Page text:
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Press Briefing By Press Secretary Sarah Sanders. Aired 3-3:30p ET
Aired September 28, 2017 - 15:00 ET
THIS IS A RUSH TRANSCRIPT. THIS COPY MAY NOT BE IN ITS FINAL FORM AND MAY BE UPDATED.
[15:00:00] UNIDENTIFIED MALE: Thank you. The Committee for a Responsible Budget said that the plan will add $2.2 trillion to the deficit. Are they wrong?
GARY COHN, NEC DIRECTOR: We think they're wrong. We think they're wrong because the way they score. But let's not argue if they're right or wrong. Let's not argue that. We firmly believe that this tax plan will have a dramatic impact on economic growth. We know that 1 percent change in GDP will add $3 trillion back. So if they're right, we're only going to pay down $800 billion dollars to the deficit. I'll live with $800 billion paid.
EAMON JAVERS, WASHINGTON CORRESPONDENT, CNBC: Thank you, Gary. Appreciate the opportunity. On the corporate side, your critics say that on the repatriation of overseas assets, that history would show that companies don't always use those assets, when they're repatriated, to invest in manufacturing and jobs and the things that you guys are talking about. They do share buybacks and other financial engineering. How can you guarantee that that won't happen this time?
COHN: So, look, we've heard that numerous times. If that's our worst-case scenario -- that companies repatriate their money and they use it for share buybacks and dividends -- what happens? They buy back shares, they issue dividends. They pay the repatriation tax, we get another 20 percent tax on capital gains or dividends, and then the people that get that money back do what? They reinvest it back in the economy in new investments, in new capital.
We're putting some very enticing rules into the system that will entice people to invest capital for the next five years. We're giving people a five-year write-off that they can instantly expense. So, look, if that happens, that's fine. We know that that money will get invested right back in the economy and drive jobs, drive economic growth, drive wages, and drive prosperity.
Right over here.
UNIDENTIFIED FEMALE: Gary, you've been asked a question twice and you didn't answer. I'd like to get you to answer this -- because I get your messaging on the middle class; you've made that very clear. But this tax plan, as it stands now, appears that it will benefit the President and his family. Why not just be candid about that?
COHN: Look, I told you it will benefit the middle class. I think that's what American taxpayers care about what they take home. They care about what they have to spend. That's what they care about. That's what I care about. I care about what I pay in taxes. I bet you, you care about what you pay in taxes.
UNIDENTIFIED FEMALE: (INAUDIBLE) what the President's message is here too, and he's saying he won't benefit, yet it appears as though the way this is put together, he actually will. And it gets to the idea of wealthy Americans around this country, which people do care about. So can you just speak to that?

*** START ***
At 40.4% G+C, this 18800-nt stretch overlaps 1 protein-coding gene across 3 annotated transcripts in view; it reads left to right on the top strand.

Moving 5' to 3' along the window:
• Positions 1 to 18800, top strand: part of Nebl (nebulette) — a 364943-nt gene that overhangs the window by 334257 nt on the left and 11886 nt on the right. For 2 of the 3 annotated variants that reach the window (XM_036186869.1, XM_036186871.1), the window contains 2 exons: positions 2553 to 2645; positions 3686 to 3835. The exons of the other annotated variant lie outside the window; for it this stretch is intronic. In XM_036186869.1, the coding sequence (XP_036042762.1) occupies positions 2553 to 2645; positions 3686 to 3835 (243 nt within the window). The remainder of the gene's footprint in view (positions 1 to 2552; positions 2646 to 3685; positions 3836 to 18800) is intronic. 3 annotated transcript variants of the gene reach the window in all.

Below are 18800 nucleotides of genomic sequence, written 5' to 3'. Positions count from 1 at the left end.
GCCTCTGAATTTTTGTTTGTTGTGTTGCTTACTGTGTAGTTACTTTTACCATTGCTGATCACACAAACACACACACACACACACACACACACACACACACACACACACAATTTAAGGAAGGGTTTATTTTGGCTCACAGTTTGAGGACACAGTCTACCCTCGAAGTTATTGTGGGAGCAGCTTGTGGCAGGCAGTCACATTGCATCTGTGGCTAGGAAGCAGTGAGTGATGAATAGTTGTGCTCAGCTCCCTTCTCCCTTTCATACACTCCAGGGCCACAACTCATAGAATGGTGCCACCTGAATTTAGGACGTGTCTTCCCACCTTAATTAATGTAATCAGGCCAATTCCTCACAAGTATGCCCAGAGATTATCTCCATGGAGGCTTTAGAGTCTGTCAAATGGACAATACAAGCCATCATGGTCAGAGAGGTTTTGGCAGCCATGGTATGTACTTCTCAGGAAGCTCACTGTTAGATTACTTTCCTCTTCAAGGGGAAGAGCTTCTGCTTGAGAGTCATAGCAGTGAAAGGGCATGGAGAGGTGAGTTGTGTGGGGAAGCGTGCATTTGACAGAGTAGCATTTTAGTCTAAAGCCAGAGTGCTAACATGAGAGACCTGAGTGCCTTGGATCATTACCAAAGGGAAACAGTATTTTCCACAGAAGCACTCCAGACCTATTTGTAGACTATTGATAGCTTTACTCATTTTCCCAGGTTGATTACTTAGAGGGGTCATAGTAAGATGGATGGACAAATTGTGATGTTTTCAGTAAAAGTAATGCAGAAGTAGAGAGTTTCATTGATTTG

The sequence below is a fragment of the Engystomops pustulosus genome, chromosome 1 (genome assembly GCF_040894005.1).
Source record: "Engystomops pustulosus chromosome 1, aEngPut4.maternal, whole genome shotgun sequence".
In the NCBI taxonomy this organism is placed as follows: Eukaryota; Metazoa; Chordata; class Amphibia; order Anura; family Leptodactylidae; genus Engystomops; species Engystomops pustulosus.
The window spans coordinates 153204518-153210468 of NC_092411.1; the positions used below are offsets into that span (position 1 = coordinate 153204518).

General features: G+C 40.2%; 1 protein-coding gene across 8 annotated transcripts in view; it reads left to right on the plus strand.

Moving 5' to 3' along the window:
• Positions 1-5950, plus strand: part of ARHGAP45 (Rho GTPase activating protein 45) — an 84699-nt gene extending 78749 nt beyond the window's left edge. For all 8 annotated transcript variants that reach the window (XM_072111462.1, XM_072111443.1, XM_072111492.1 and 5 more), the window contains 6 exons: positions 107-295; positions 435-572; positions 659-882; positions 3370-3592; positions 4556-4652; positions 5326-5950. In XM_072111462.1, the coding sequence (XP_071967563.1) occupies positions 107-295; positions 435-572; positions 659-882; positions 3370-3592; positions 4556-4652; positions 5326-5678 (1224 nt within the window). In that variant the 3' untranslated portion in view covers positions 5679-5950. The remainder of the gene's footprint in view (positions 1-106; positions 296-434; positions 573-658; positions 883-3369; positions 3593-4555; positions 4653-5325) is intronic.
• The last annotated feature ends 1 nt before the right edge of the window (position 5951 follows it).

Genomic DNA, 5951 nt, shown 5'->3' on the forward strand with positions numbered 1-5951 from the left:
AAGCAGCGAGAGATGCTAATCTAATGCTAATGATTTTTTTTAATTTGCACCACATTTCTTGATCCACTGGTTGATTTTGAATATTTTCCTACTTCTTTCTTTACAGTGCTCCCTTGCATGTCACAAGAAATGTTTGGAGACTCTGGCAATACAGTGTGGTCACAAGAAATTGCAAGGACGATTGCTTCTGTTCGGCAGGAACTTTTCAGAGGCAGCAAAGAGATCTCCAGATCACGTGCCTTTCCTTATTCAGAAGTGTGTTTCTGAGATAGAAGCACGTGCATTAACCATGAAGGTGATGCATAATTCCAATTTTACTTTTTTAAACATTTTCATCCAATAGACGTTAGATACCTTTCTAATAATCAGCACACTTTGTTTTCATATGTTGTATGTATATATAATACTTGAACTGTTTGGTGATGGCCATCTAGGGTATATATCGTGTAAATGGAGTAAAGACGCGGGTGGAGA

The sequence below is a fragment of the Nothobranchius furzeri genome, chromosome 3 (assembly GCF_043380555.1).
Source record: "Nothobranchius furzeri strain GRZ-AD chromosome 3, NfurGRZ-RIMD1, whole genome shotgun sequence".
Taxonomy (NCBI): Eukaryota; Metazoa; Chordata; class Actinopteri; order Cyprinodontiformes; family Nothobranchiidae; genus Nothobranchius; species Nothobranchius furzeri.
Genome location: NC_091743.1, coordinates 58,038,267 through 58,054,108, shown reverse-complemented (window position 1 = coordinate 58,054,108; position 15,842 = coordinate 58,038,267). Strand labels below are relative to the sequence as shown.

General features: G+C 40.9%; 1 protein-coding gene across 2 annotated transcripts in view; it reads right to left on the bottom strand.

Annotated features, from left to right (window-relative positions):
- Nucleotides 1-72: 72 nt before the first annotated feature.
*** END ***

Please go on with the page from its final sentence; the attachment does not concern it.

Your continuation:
COHN: So let me take you through the components that you're all obsessed on for a minute, and Sarah is going to yell at me because I'm taking too long here. So you all talk about the death tax and that being a great benefit.
The two biggest drivers for repeal of the death tax are the NFIB and the Farm Bureau. That's small businesses and farms. Those are the two organizations that spend the most time lobbying on the repeal of the death tax. Death tax has the biggest effect on them -- small businesses and farms.
Wealthy Americans do a lot of estate planning. They can use trust. They can use all types of things that are legal within the tax code to make sure they don't pay death tax.
On the AMT, I'm not going to get into deep, deep, deep calculations on AMT, but at a broad-brush level, when you do the AMT, once you get rid of the deductions of state and local taxes, that's the biggest add- back in AMT. AMT becomes irrelevant once you get rid of the deduction of state and local taxes.
So all the things that you're trying to pull at, you're not looking at the plan in its entirety. They don't make sense once we redo the plan and once we simplify. Yes?
UNIDENTIFIED MALE: Thank you, Gary.
COHN: You're welcome.
UNIDENTIFIED MALE: Gary?
COHN: Yes. You. Yes.
UNIDENTIFIED MALE: Just as a follow-up question on that. In your ultimate appearance of this group, you said that -- I cited to you the worry of groups such as Jim Martin and the 60 Plus Seniors Association -- that you are going to drag out repeal of the death tax; that it wouldn't be immediate. And you said at the time it was immediate. Is that final? Is it going to be an immediate repeal and go off the books as soon as the new tax reform package is passed?
COHN: In our outline, it's immediate.
UNIDENTIFIED MALE: It's immediate? COHN: It's immediate, yes.
UNIDENTIFIED MALE: And the same with the alternative minimum tax?
COHN: It's immediate. Everything is immediate. The only thing that phases out is the five-year expensing -- is a five-year expensing.
SARAH HUCKABEE SANDERS, WHITE HOUSE PRESS SECRETARY: Last one, guys.